A court has ruled that the EEOC may speak with former employees without the employer’s representative present. That gives employers less control over statements by former employees who were privy to company decisions.
Recent case: The EEOC sued the University of Chicago Medical Center, alleging that it discriminated against disabled employees by automatically firing employees who were off more than 12 weeks for medical reasons. The reason: More time off may be a reasonable accommodation.
Two key managers, who no longer work at the hospital, were involved in deciding when employees faced termination. The hospital asked the court to order the EEOC not to speak with them without someone from the hospital’s legal team present. The court denied the request. (EEOC v. University of Chicago Medical Center, No. 11-C-6379, ND IL, 2012)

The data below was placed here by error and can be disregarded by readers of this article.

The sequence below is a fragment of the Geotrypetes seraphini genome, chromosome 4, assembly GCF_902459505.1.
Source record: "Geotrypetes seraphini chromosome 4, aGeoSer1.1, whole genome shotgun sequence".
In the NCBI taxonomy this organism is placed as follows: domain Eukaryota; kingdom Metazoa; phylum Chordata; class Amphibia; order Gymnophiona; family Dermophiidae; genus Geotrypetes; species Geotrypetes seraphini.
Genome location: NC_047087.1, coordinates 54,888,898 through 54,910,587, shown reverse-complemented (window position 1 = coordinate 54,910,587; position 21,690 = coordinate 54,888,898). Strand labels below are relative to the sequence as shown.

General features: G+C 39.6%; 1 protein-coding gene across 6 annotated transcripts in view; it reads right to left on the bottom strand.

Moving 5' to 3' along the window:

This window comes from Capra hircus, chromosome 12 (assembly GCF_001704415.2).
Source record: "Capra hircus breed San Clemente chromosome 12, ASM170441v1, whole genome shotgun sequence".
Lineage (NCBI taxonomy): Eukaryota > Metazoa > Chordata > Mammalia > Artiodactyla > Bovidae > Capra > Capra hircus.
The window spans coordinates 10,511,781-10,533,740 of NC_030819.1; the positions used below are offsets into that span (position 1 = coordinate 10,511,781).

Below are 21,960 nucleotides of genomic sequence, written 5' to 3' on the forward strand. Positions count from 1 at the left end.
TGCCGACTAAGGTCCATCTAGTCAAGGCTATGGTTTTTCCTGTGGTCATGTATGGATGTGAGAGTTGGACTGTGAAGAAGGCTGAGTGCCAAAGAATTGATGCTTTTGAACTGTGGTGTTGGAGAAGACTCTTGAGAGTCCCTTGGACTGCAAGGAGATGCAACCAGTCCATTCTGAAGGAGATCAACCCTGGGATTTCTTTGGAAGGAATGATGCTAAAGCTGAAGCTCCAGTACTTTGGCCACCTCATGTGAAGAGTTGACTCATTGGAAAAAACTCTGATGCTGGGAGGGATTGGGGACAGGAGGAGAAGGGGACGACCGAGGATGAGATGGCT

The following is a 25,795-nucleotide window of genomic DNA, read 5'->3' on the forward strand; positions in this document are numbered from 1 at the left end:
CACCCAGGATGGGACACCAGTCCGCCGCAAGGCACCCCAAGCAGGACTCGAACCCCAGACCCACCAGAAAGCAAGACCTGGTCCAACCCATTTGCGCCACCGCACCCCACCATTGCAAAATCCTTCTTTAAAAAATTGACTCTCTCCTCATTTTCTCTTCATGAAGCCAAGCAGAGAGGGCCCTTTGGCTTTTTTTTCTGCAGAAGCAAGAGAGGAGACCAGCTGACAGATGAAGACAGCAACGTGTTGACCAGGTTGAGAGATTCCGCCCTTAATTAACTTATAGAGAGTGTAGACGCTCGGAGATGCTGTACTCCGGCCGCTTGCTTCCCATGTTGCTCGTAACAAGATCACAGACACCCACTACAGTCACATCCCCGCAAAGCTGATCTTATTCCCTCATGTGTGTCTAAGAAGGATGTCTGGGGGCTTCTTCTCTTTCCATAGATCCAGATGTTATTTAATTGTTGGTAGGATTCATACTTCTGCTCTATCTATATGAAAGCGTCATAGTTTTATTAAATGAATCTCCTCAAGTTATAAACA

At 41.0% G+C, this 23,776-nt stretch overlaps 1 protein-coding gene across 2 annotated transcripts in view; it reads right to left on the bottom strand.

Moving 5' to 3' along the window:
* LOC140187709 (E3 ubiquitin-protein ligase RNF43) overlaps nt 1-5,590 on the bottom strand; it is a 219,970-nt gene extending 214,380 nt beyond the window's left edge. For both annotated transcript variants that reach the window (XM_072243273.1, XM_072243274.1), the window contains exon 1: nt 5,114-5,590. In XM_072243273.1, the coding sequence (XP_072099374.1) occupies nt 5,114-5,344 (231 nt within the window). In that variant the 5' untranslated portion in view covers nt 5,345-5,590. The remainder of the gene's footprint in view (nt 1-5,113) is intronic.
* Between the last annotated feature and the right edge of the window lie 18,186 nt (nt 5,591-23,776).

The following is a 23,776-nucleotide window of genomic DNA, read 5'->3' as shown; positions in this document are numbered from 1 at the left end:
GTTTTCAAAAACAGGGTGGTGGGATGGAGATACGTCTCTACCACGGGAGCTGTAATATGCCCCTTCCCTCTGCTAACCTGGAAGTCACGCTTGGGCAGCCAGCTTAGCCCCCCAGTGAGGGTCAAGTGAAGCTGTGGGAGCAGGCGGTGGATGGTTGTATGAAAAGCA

- Remind bosses: No reprisals for complaining
- Unsure about your accommodations obligations? Find out fast--or risk personal liability
- Public employees have no legal 'right' to have affairs with their subordinates
- 'Association' with disabled no automatic assurance of leave
- 'Sex-plus' discrimination claims hard to prove